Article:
Officials note 10 new Ebola cases as youngest patient recovers

Ebola baby
Ebola-infected baby

© Dominic Chavez, World Bank / Flickr cc

The pace of new Ebola cases in the Democratic Republic of the Congo (DRC) saw no let-up today, with 10 more illnesses reported across five locations in the affected area, the country's health ministry said in its latest update.

Several areas affected

The 10 new cases push the overall outbreak total to 515 cases, 467 of them confirmed and 48 listed as probable.

According to today's update, the new cases are in Kyondo (4), Mabalako (2), Komanda (2), Kalunguta (1), and Beni (1).

Mabalako was one of the outbreak's early hot spots, and health officials have said they are worried about a resurgence of cases in it and other similar areas. The health ministry said today that a case-patient in Mabalako yesterday began having symptoms in his home near Biena, and investigators found that the individual contracted the virus from a patient in Aloya City in Mabalako health zone who died at an Ebola treatment center on Dec 3.

Seven more deaths were reported today, raising the fatality count to 303. The patients who died were from Kyondo, Katwa, Beni, Mabalako, and Komanda. All except the patient in Beni died in the community, a situation known to pose a high risk of disease spread.

Investigations continue into 96 suspected Ebola cases.

Youngest patient discharged

Meanwhile, the ministry said a baby born on Oct 31 to a mother with Ebola who died during childbirth is recovering after contracting the virus. The baby, the youngest known person to be infected in the outbreak, was admitted to a treatment center 6 days after birth and was discharged yesterday.

Doctors and other health workers took turns at the baby's bedside 24 hours a day to monitor treatment, the ministry said, adding that care-team nannies are Ebola survivors who can care for sick children while wearing lighter protective gear.

"They play a fundamental role in caring for sick children who need more attention and a reassuring presence at their side during treatment," the update said.

mAb114 licensing agreement

In other related Ebola developments, Ridgeback Biotherapeutics, a biotechnology company based in Miami, today announced an agreement with the US National Institute of Allergy and Infectious Diseases (NIAID) to license mAb114, an experimental treatment for Ebola.

The drug is a monoclonal antibody that is being used on an emergency, compassionate-use basis to treat Ebola patients in the DCR outbreak. In November, randomized controlled trials of mAb114 and other treatments launched in the country's outbreak region.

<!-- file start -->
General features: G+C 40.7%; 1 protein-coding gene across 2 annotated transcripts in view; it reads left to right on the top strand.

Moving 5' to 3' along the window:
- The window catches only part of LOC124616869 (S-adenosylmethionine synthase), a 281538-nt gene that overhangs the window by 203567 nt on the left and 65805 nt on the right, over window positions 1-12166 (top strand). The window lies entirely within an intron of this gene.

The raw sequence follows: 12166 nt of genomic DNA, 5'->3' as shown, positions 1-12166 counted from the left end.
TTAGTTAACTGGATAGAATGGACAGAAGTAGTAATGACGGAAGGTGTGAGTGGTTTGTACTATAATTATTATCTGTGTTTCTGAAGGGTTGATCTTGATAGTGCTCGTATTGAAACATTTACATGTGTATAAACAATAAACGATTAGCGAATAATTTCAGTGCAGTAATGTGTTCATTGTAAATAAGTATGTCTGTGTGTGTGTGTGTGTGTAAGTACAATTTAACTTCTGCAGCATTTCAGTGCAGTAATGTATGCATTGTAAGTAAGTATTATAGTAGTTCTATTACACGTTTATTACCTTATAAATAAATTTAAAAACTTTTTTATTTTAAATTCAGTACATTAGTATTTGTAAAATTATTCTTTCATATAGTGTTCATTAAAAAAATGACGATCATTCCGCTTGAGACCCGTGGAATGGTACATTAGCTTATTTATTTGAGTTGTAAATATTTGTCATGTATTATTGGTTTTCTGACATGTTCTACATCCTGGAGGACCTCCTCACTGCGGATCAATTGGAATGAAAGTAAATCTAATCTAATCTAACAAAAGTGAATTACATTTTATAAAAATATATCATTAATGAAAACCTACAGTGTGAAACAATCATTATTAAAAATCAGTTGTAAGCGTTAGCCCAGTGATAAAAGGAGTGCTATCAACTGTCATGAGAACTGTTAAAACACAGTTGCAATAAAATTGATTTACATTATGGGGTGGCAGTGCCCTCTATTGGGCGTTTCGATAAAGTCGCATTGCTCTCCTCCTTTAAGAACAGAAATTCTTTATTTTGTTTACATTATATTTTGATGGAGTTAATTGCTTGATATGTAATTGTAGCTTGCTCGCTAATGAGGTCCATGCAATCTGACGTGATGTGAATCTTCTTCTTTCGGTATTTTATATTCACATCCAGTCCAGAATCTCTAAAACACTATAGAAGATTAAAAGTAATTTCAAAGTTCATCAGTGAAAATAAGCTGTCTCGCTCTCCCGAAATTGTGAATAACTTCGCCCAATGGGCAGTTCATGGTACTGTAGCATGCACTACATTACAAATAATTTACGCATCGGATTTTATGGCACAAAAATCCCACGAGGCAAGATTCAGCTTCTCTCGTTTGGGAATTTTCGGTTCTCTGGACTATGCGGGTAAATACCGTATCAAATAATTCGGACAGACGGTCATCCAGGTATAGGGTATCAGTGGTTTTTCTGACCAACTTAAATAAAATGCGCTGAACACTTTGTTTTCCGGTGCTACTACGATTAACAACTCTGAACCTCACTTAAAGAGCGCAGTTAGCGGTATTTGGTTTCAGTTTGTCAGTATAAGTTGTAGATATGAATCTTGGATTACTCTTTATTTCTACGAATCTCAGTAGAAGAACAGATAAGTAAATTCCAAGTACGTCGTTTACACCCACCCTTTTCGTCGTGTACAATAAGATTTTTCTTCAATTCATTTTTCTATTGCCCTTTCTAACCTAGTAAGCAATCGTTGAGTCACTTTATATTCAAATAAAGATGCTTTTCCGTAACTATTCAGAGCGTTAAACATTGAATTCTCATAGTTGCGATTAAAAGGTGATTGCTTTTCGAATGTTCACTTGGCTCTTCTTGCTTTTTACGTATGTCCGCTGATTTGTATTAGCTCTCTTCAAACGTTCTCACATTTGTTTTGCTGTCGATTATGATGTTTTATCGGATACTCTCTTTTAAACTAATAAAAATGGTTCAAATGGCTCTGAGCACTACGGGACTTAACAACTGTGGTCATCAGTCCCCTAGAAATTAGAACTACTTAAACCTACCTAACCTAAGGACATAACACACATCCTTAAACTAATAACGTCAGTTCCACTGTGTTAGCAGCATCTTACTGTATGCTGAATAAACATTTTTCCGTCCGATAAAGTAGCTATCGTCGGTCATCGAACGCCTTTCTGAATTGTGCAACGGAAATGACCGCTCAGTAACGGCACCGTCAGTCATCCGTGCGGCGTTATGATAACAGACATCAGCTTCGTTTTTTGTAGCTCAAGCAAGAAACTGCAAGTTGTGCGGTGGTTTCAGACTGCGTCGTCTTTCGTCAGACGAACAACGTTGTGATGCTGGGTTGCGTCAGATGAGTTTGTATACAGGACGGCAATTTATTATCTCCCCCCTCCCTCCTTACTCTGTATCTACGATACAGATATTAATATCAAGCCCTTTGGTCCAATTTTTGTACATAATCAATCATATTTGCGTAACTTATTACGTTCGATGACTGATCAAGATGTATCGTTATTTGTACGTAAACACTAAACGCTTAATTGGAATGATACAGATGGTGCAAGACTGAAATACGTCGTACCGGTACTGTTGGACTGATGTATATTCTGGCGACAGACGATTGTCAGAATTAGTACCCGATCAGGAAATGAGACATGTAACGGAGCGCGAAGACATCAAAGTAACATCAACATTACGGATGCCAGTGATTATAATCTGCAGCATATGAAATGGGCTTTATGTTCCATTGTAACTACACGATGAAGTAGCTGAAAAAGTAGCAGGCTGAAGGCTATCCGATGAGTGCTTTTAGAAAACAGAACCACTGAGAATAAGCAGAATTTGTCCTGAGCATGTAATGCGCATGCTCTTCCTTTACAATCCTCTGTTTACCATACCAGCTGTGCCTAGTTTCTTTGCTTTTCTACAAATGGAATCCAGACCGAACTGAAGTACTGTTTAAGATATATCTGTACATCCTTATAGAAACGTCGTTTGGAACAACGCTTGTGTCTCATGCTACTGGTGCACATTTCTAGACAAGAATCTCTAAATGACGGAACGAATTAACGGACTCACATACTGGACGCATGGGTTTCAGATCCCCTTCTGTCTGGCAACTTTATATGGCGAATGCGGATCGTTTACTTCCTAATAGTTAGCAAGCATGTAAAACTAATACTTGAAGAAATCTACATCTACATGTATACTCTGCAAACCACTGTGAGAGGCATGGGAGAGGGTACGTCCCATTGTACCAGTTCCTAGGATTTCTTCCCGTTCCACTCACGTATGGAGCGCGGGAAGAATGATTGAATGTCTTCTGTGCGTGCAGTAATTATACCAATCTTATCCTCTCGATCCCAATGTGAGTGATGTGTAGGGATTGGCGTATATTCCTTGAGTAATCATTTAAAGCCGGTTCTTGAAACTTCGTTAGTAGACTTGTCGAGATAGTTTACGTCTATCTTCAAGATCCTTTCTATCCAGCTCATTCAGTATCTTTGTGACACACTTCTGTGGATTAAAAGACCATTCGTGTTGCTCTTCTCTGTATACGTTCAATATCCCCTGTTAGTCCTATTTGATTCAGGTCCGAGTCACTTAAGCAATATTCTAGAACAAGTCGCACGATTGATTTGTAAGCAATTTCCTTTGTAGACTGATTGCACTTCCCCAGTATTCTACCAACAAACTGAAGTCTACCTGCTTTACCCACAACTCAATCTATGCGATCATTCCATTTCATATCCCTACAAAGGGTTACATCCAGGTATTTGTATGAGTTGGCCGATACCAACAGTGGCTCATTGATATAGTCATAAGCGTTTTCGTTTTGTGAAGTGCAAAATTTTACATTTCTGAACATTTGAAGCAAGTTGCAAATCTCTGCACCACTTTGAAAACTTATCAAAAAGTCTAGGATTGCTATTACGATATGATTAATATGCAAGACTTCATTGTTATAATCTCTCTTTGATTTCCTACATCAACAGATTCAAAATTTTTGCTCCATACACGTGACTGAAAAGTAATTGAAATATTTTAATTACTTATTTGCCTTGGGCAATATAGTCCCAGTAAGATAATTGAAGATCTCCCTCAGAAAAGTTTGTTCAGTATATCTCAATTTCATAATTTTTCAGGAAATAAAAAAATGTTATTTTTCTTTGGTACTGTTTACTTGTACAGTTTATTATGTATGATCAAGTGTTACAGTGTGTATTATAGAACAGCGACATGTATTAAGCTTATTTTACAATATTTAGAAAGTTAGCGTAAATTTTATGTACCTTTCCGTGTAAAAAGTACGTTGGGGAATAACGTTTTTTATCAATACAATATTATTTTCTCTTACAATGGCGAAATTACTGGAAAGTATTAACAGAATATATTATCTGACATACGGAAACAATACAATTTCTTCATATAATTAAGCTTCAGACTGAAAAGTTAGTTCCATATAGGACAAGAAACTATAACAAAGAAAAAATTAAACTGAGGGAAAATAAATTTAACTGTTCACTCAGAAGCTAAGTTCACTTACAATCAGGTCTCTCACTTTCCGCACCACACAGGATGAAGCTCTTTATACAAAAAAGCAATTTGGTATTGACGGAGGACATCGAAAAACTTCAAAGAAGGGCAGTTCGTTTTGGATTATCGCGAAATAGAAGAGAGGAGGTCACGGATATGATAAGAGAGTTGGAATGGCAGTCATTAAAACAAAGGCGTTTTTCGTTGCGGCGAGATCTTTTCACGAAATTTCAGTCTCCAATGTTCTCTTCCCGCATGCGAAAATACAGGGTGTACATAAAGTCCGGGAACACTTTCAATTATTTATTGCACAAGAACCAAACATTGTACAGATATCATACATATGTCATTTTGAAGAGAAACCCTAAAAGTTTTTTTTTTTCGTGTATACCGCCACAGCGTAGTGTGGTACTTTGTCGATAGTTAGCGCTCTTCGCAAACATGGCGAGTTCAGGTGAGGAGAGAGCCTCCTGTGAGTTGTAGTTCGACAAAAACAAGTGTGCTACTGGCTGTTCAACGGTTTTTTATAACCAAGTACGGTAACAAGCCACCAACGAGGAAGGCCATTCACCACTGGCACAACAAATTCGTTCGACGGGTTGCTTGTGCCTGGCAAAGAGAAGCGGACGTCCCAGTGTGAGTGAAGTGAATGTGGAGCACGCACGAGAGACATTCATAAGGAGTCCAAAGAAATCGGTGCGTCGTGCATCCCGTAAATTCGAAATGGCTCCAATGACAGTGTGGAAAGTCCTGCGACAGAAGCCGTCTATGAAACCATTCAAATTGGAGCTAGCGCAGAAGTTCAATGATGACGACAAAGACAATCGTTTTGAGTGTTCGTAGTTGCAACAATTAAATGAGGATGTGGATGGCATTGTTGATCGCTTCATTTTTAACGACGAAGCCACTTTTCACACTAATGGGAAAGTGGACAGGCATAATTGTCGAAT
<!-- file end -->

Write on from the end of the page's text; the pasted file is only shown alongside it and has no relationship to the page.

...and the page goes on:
The company said in a press release today that mAb114 has already been through a phase 1 safety study, and preclinical studies in nonhuman primates suggested protection against Ebola with one-dose treatment.

In today's announcement, Ridgeback said the patent license agreement with NIAID covers intellectual property related to mAb114. Wendy Holman, the company's chief executive officer and cofounder, said, "We are thrilled to have partnered with NIAID's Vaccine Research Center ('VRC') on mAb114 and will continue the incredible work that the VRC team has done."

She said the company is grateful to the people and groups that have supported mAb114, as well as Ebola treatments and vaccines. "Your efforts have been heroic and will continue to be essential in this fight against a disease which knows no boundaries," she added.

mAb114 was isolated from the blood of a patient who survived an Ebola infection in a 1995 outbreak in the city of Kikwit in the DRC. An NIAID VRC research team led by Nancy Sullivan, PhD, plus collaborators from the DRC, found that the patient still had Ebola antibodies against Ebola 11 years after infection. After isolating and testing the most favorable antibodies in lab and animal studies, they found that mAb114 was the most promising.

See also:

Dec 13 DRC update

Dec 12 World Health Organization Ebola situation report

Dec 13 Ridgeback Therapeutics press release

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